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Alvarez and Golovkin after the sound of the 12th and final round of their highly-anticipated contest.

Boxing traditionally has only eight weight classes. To evaluate the sport as it was and should be, with maybe the exception of a cruiserweight division, it is critical to evaluate and rank today’s fighters as if there were only eight weight divisions with one worthy champion per weight class. This properly rewards the most deserving fighters and exposes the overrated. For those wishing to do better at predicting and handicapping fights, you will also find it a valuable tool to blow away the smoke and find out who the most dangerous fighters are and who has a puffed-up resume. I last evaluated and rated the middleweights as an Original Eight class in July of 2017. I have found it more interesting, considering how infrequently fighters today fight compared to the past, to give some time for “the dust to settle” before re-ranking the fighters. Fortunately, this division has had a lot of activity and notable performances between July and November of 2017, so this is a very interesting exercise.

A lot has transpired. Most significantly was a true lineal middleweight championship title fight between the champion Saul “Canelo” Alvarez and the long-time true number 1 contender in Gennady “GGG” Golovkin. The fight lived up to its billing and was a thrilling, a see-saw battle ending in a draw. I thought Alvarez did enough to win, others obviously thought Golovkin did enough to win. Certainly, a draw was a fair result and unfortunately, the screaming of some Golovkin backers ended up doing more to taint a fight that lived up to its billing post-fight than did the card of Judge Adelaide Byrd. Anyone who thought Golovkin won the fight by a large margin was no better than Byrd. An immediate rematch makes sense for both fighters and the order of the sport. If it happens in May, as it rightfully should, Golovkin will probably get his last shot to be the real lineal champion. Even if it feels unfair, that’s the reality. While Billy Joe Saunders and David Lemieux next month is a legit even-money-type top-ten fight and a very interesting one that will also provide clarity, there is no need for Canelo or GGG to pick up that alphabet belt. There would be nothing wrong with the winner of that fight facing off with clear number 2 contender Daniel Jacobs, who signed a deal with HBO, opening up some additional interesting possibilities.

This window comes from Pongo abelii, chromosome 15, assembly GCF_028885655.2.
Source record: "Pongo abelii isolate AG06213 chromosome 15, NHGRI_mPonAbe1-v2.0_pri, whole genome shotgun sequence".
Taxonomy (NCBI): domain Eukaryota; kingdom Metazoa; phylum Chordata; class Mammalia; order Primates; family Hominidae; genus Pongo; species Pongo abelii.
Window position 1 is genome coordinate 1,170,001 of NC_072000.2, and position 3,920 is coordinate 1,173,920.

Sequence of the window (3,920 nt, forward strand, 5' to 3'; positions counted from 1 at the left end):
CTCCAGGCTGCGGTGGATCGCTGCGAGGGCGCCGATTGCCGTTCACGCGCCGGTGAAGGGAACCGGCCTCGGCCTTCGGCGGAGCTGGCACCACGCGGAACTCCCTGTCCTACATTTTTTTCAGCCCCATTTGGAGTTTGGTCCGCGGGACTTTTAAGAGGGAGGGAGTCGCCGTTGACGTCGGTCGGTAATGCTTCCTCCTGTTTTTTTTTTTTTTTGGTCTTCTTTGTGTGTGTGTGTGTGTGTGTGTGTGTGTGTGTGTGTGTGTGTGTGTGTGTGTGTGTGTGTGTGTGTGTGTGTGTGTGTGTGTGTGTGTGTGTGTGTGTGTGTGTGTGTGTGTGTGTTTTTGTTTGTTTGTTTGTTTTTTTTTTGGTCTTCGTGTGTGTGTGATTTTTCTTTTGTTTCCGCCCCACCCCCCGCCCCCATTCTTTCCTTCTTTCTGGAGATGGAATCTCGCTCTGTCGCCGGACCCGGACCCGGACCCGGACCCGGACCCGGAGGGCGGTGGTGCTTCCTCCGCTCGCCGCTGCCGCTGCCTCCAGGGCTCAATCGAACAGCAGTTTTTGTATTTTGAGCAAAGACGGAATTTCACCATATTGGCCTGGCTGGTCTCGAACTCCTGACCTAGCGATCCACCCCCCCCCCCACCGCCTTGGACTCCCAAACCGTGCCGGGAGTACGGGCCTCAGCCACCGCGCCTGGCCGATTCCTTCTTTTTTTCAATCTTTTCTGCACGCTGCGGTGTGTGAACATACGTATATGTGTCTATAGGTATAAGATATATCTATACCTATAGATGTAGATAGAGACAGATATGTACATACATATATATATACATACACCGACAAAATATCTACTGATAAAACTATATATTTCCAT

Criteria: A fighter’s overall record, perceived talent level, quality of opposition, quality wins and level of performance in wins and losses, where the fighter is ranked in the Transnational Boxing Board’s Middleweight and Junior Middleweight Rankings and The Ring’s Middleweight and Junior Middleweight Rankings. Also, strongly considered would be who would beat who and who and by how much one fighter would be favored over the other by odds makers were the fight to be signed tomorrow. The traditional standard of one year of inactivity will drop a fighter from the rankings will be taken into consideration but the fighter is eligible to re-enter as soon as he fights again. Champions will primarily be the recognized lineal champions, with consideration also given to champions recognized by the Transnational Boxing Board and The Ring. This is how the traditional middleweight division looks today:

Champion: Saul (Canelo) Alvarez (Mexico 49-1-2 34KO)

1. Gennady Golovkin (Kazakhstan 37-0-1 33KO)
2. Daniel Jacobs (U.S. 33-2 29KO)
3. Jermall Charlo (U.S. 26-0 20KO)
4. Erislandy Lara (Cuba 25-2-2 14KO)
5. David Lemieux (Canada 38-3 33KO)
6. Billy Joe Saunders (U.K. 25-0 12KO)
7. Sergiy Derevyanchenko (Ukraine 11-0 9KO)
8. Jarrett Hurd (U.S. 21-0 15KO)
9. Jermell Charlo (U.S. 30-0 15KO)
10. Ryota Murata (Japan 13-1 10KO)